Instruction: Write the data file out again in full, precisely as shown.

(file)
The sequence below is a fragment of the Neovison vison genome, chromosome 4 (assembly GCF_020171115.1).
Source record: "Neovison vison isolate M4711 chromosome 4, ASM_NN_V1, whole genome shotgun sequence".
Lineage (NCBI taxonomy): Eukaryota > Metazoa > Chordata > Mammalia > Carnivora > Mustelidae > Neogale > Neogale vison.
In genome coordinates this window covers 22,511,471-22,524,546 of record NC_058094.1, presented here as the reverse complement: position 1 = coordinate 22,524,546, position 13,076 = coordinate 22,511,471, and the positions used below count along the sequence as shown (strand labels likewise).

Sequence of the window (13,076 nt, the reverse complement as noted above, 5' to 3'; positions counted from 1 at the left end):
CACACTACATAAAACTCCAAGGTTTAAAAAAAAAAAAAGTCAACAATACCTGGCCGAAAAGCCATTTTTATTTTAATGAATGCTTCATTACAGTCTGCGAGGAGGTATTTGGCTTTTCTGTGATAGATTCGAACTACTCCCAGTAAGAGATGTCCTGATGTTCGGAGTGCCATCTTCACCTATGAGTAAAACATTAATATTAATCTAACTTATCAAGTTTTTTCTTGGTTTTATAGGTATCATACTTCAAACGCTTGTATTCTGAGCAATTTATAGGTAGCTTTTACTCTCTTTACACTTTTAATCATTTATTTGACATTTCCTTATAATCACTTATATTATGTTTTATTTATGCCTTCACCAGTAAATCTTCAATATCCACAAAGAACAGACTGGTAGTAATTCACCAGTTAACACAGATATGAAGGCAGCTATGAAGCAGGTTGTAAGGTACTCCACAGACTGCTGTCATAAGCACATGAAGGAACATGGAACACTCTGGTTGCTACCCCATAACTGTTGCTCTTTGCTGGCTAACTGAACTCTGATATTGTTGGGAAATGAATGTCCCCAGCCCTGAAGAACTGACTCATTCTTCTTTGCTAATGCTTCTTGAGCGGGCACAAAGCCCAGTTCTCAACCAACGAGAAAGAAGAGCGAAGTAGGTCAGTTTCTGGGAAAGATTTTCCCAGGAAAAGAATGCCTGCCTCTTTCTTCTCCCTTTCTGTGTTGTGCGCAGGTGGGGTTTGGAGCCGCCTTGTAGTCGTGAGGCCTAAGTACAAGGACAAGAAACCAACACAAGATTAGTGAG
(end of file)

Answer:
The sequence below is a fragment of the Neovison vison genome, chromosome 4 (assembly GCF_020171115.1).
Source record: "Neovison vison isolate M4711 chromosome 4, ASM_NN_V1, whole genome shotgun sequence".
Lineage (NCBI taxonomy): Eukaryota > Metazoa > Chordata > Mammalia > Carnivora > Mustelidae > Neogale > Neogale vison.
In genome coordinates this window covers 22,511,471-22,524,546 of record NC_058094.1, presented here as the reverse complement: position 1 = coordinate 22,524,546, position 13,076 = coordinate 22,511,471, and the positions used below count along the sequence as shown (strand labels likewise).

Sequence of the window (13,076 nt, the reverse complement as noted above, 5' to 3'; positions counted from 1 at the left end):
CACACTACATAAAACTCCAAGGTTTAAAAAAAAAAAAAGTCAACAATACCTGGCCGAAAAGCCATTTTTATTTTAATGAATGCTTCATTACAGTCTGCGAGGAGGTATTTGGCTTTTCTGTGATAGATTCGAACTACTCCCAGTAAGAGATGTCCTGATGTTCGGAGTGCCATCTTCACCTATGAGTAAAACATTAATATTAATCTAACTTATCAAGTTTTTTCTTGGTTTTATAGGTATCATACTTCAAACGCTTGTATTCTGAGCAATTTATAGGTAGCTTTTACTCTCTTTACACTTTTAATCATTTATTTGACATTTCCTTATAATCACTTATATTATGTTTTATTTATGCCTTCACCAGTAAATCTTCAATATCCACAAAGAACAGACTGGTAGTAATTCACCAGTTAACACAGATATGAAGGCAGCTATGAAGCAGGTTGTAAGGTACTCCACAGACTGCTGTCATAAGCACATGAAGGAACATGGAACACTCTGGTTGCTACCCCATAACTGTTGCTCTTTGCTGGCTAACTGAACTCTGATATTGTTGGGAAATGAATGTCCCCAGCCCTGAAGAACTGACTCATTCTTCTTTGCTAATGCTTCTTGAGCGGGCACAAAGCCCAGTTCTCAACCAACGAGAAAGAAGAGCGAAGTAGGTCAGTTTCTGGGAAAGATTTTCCCAGGAAAAGAATGCCTGCCTCTTTCTTCTCCCTTTCTGTGTTGTGCGCAGGTGGGGTTTGGAGCCGCCTTGTAGTCGTGAGGCCTAAGTACAAGGACAAGAAACCAACACAAGATTAGTGAG